I’ll be honest. Network only recently became one of my favorite films. I saw it shortly after it was released in late 1976 but let some 30 years elapse before watching it over Thanksgiving. When I first saw it, I considered it biting commentary. Now, sadly, I consider it prescient.
Perhaps best known for the phrase, “I’m mad as hell, and I’m not going to take it anymore,” Network was a frontal assault on television. The plot is straightforward. Network news anchor Howard Beale (played by Peter Finch) is being let go and, on (or over) the brink of a psychological breakdown, announces he will commit suicide during his last broadcast. Ratings go through the roof and Beale, billed as the “mad prophet,” soon is hosting a nightly “news” program in which he rants and raves and that includes such regulars as Sybil the Soothsayer.
Another plot element gives us a romance between a veteran who helped create television news (William Holden) and a young television executive (Faye Dunaway). His sensibility and caring stands in sharp, almost too blatant, contrast to a woman raised watching television who views and treats life like episodic television.
The movie has a 90 percent rating at Rotten Tomatoes and found plenty of success. Finch and Dunaway won best actor and actress awards at both the Oscars and the Golden Globes while Paddy Chayefsky did the same with the best screenplay award. The movie ranked 66th in the American Film Institute’s 1997 100 Best American Movies and moved up two places in the 2007 edition. The “mad as hell” line also ended up 19th on the AFI’s list of the 100 best movie quotes. In 2000, the film was named to the U.S. National Film Registry by the National Film Preservation Board.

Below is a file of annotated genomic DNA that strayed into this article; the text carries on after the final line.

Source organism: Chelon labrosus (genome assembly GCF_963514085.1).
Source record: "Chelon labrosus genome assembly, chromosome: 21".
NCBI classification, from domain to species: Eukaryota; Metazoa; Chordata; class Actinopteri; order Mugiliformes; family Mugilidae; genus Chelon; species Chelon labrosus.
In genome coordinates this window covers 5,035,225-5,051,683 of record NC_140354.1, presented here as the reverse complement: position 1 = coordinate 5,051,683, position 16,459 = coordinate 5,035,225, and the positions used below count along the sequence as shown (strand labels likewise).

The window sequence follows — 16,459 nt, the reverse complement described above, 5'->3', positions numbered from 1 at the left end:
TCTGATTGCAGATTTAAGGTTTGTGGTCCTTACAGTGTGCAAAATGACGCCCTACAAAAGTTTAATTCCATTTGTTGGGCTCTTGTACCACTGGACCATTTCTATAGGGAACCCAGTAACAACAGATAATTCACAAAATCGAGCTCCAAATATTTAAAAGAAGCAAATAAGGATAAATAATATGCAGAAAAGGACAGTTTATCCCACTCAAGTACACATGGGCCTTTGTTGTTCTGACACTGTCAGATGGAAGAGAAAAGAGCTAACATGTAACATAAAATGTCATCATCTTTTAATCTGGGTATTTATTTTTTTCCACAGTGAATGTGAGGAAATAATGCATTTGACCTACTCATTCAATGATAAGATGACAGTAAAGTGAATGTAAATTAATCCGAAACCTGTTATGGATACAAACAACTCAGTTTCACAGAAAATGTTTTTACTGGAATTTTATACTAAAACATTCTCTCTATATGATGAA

Back in the late ’70s, many of us could identify with not only Network‘s views on television but also the disillusion, cynicism and anger. Fostered in part by Vietnam, Watergate and the oil crisis, we were “mad as hell.” Thus, Howard Beale was really striking a chord when he said, “All I know is, you’ve got to get mad. You’ve got to say, ‘I’m a human being, goddamn it. My life has value.'” For the most part, though, it was film idealism that never really reached fruition. We’re still mad — and mad about many of the same things, war, gas prices, the economy and politicians.
On the television side, Network envisioned a world in which ranting and raving took the place of independent and enterprising journalism, a television network’s entertainment division runs the news department and the any lines remaining between television and reality are blurred at best. Sound familiar? It should. Do names like Howard Stern, Beck or O’Reilly fit that world? How long have we been getting pablum from the “Eyewitless News” teams, both national and local? And the icing on the cake is that the term “reality television,” not only means something, it is a powerhouse.
I remain “mad as hell” about television. That’s why I take Beale’s exhortation to “turn off this goddam [TV] set” to heart. And that’s why watching Network last month makes it a favorite film.
And when the twelfth largest company in the world controls the most awesome goddamned propaganda force in the whole godless world, who knows what shit will be peddled for truth on this network?
Howard Beale (Peter Finch), Network